Yoga Teacher Training Diary: Learn the rules, break the rules

Another weekend, another guest lecturer on our teacher training course – this weekend we spent two days in the company of Brian Campbell, a world renowned Forrest yoga teacher and bodyworker. Brian’s background in Forrest yoga means that his classes are intense, all about the abdominals and structured differently to most other schools of yoga.

Hours of Bikram yoga seem to be taking their toll on my hips (I’ve developed a gait very similar to my elderly grandmother’s and I’m incapable of standing up without making teeth-sucking noises like somebody twice my age.) so it seemed about right that Brian’s super-intense, hot, Saturday morning practice (which we came to after having already done an hour and a half of Bikram) was all about releasing tension held in the hips. Cue, two hours of blind torture and deep breathing for yours truly.

Anyway, after class (not even a shower, just a quick change into dry clothes. Seriously, you do not want to come anywhere near me on Saturday evenings after class.) we headed into Brian’s workshop on myofascial meridians in the body and bodywork. Brian has plenty of experience with all different kinds of bodywork, and an interesting perspective thanks to his career as both bodyworker and yoga teacher at the same time. His outlook is similar to Gary Carter‘s school of thought regarding fascia and the interconnectedness of our internal structure – like Gary, Brian believes that the scalpel and our need for order is the reason for definition between muscles, organs and connected tissue. He thinks that before it has been sliced it into sections, our anatomical make-up is all one thing, linked by the crystalline, fluid neurological network of fascia. This emphasis on connectedness means that Brian is a big advocate of taking into account the principles of tensegrity when teaching or doing bodywork.

For those that haven’t heard it every Saturday and Sunday for the last 10 weeks, here’s a definition of ‘tensegrity’ from Anatomy Trains:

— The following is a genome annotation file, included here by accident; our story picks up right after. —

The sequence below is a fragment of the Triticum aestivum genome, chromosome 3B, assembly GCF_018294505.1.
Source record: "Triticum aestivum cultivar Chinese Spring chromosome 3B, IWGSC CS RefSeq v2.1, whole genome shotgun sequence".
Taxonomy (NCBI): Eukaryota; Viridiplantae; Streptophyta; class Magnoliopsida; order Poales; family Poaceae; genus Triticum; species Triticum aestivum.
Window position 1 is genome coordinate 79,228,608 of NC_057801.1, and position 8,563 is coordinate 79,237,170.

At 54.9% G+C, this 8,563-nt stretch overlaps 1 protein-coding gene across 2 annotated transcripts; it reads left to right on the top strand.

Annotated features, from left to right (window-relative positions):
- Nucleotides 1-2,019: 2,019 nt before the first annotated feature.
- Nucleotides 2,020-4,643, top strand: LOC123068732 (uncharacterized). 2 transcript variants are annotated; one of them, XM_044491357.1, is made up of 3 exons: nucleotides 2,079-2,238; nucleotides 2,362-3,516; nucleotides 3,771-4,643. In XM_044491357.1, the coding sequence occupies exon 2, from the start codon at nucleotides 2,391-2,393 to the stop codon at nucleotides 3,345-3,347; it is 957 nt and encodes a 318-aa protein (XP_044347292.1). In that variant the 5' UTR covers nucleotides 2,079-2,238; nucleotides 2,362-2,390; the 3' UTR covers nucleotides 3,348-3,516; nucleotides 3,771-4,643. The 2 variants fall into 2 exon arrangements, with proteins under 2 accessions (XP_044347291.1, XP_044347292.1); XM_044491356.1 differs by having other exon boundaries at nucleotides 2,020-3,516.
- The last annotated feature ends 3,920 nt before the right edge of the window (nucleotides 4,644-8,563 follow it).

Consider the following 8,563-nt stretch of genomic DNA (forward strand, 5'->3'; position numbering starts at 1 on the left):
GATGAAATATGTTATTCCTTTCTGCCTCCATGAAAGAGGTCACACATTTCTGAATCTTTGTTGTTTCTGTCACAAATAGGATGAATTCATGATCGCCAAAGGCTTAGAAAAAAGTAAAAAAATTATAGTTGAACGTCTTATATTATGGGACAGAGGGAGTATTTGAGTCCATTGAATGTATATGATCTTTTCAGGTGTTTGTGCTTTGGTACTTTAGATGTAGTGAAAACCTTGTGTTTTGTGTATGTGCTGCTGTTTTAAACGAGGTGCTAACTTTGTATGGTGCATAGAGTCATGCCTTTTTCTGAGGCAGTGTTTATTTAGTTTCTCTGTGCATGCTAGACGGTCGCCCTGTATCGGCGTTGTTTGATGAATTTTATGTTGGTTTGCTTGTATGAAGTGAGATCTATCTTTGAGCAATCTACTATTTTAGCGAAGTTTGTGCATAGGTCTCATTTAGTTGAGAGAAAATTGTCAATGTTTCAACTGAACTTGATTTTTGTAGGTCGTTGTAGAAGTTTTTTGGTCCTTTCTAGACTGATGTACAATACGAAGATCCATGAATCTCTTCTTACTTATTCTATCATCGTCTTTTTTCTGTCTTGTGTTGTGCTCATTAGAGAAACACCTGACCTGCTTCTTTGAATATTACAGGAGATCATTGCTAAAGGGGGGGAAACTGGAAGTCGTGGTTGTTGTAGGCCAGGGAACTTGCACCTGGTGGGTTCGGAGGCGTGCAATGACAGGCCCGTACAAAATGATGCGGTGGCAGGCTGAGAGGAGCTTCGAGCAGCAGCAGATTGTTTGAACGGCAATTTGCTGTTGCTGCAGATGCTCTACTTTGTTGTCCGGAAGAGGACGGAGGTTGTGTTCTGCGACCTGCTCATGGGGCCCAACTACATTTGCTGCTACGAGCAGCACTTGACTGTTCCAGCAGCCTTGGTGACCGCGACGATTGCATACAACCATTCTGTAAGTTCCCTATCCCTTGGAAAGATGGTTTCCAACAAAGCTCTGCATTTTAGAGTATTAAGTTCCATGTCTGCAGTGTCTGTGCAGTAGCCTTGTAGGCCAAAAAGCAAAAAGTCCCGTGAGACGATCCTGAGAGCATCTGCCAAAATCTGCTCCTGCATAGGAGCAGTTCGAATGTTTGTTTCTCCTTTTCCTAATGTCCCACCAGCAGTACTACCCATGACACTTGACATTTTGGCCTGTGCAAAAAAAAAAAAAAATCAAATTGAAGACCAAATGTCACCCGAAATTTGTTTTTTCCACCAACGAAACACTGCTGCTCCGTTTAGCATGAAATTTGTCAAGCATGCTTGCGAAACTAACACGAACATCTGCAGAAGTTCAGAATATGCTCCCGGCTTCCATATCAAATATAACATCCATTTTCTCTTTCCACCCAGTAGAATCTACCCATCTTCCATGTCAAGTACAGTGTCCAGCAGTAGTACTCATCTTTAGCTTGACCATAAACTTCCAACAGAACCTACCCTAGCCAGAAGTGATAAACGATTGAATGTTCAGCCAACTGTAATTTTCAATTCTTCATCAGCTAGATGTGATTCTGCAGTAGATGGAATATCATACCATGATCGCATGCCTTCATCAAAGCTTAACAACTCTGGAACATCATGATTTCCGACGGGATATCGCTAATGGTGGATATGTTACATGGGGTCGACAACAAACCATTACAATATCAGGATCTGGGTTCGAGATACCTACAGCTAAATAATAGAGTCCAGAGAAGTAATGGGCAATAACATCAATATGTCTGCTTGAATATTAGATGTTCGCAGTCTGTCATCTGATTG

Tensegrity is a portmaneau of ‘tension + integrity’. Buckminster Fuller, building on the highly original sculptures of Kenneth Snelson, coined the term, to indicate that the integrity of the structure derived from the balance of tension members, not the compression struts…

Here’s a model – see how everything moves when one part moves? The top is moving when the bottom hits the floor, and all the tension members stretch and relax accordingly?


And here’s a quick explanation of the way tensegrity works in the body (I know that if I’m writing these blogs as a form of revision I should probably have taken a stab at writing both of those definitions myself, but life is short.):

Fascial continuity suggests that the myofascia acts like an adjustable tensegrity around the skeleton – a continuous inward pulling tensional network like the elastics, with the bones acting like the struts in the tensegrity model.

For Brian, this principle of tensegrity means that one action happening in the body will affect multiple other aspects of the body. For example, a fallen arch on one foot will mean imbalance in the hips, pressure in the low back, twisting through the spine, tension in the shoulder and neck and ultimately, tension in the sub-occipital muscles at the base of your skull which might give you the symptom of a headache. Who would guess that the cause of your headache might actually be your feet?